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How Tunisia’s Startup Act is a blueprint for other African policy makers

Tunisia’s new startup act, which was passed last month, is a blueprint for how other African countries could create an enabling environment for innovators and tech startups from the “bottom-up”, says a former banker and entrepreneur who helped draft the act.

“This legal framework is the result of bottom-up work that was initiated by some of the entrepreneurial ecosystem players,” says Walid Hached, COO at Tunis-based co-working space at Cogite.

The Tunisia Startup Act includes about a number of measures that aim to encourage entrepreneurship, make it easier to start and end a business, as well as easier to access funding and international markets.

The act mandates the Tunisian government to provide startup founders a stipend for one-year and offer financial support for securing patents and tax exemptions.

In addition, the act also has provisions for public procurement, funding for startups, and temporary relief with regards to foreign exchange and customs procedures.

Tunisia’s Startup Act has provisions that include a stipend for founders, tax exemptions, public procurement, and guaranteed funding for startups

Earlier this month Hached (pictured above), together with Smart Tunisia talent and capacity building manager Rym Jarou gave a presentation on the act in at the first African Innovation Hub Convention, held in Kigali, Rwanda (Watch the presentation here).

Responding to Ventureburn in email this week, Hachel said the initial conceptualisation of the act was carried out by a group of people from different fields, including investment funds, non-governmental organisations, and entrepreneurs.

“The bottom-up approach is the way to go. It leverages existing talent, it results in adapted legal frameworks. Entrepreneurship is the future of this young continent,” said Hached, adding that the act was adopted “quickly” by lawmakers and the Tunisian government.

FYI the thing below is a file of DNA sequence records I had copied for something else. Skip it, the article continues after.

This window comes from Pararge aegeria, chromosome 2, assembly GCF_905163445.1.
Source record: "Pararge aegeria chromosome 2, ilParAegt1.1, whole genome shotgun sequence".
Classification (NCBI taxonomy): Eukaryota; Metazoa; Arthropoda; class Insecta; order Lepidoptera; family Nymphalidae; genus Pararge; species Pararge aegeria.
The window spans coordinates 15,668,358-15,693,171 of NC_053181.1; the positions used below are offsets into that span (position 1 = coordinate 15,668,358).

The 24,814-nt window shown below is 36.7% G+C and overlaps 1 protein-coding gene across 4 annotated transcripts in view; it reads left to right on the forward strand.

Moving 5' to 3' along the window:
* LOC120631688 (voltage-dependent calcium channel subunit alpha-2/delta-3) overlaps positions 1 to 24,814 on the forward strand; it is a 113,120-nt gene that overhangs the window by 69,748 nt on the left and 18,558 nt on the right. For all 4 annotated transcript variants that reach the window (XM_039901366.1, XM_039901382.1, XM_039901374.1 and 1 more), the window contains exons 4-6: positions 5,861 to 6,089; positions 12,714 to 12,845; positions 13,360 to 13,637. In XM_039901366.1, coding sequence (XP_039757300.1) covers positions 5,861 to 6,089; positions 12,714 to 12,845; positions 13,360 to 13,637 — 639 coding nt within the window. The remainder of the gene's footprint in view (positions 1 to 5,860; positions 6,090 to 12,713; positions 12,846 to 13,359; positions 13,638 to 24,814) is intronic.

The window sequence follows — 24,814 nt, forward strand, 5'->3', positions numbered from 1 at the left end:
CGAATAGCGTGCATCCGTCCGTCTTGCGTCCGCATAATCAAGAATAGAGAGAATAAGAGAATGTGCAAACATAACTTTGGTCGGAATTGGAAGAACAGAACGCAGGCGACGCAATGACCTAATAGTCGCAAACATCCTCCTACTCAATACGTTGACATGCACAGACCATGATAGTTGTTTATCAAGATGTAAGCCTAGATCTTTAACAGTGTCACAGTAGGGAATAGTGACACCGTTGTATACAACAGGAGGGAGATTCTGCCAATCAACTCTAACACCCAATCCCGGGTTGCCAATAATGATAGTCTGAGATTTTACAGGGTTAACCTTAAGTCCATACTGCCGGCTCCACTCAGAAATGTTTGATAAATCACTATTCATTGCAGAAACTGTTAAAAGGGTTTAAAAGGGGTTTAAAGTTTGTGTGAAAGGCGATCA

Measures still need to come into effect

He said the law — which aims to position the North African country as a “startup nation”– seeks to address the four main challenges that have long plagued Tunisia’s startup ecosystem.

These he lists as: entrepreneurship not being perceived as a serious career; access to finance, resources and markets was difficult because of strict regulations on foreign currencies and financial instruments like convertible bonds; high taxes; and administrative procedures that are “too heavy and complex”.

The act, he explained, is based on 20 measures which are structured around five main themes; defining and labelling startups; encouraging entrepreneurship; creation of an environment that allows for the easy creation, development, and liquidation of companies; access to funding; and access to international markets.

He said while the act has been passed, the law still needs to be applied to the various measures included in the act.

Act will help stem talent drain

When asked what the long-term effects of the act will be, he said “the most important will be psychological”. “A lot of young Tunisians only think of leaving the country to find a better future in foreign countries. They think it is too hard to succeed in their country.

“Thanks to this act, there will be more people who will try to start their own company and eventually some success stories will show that succeeding in Tunisia is also possible,” he explained.

“The talent we are losing in Tunisia because of emigration is a big problem. This act will certainly contribute to mitigate it,” added Hached.

TunisianMonitorOnline (ventureburn By  on 23 May, 2018)

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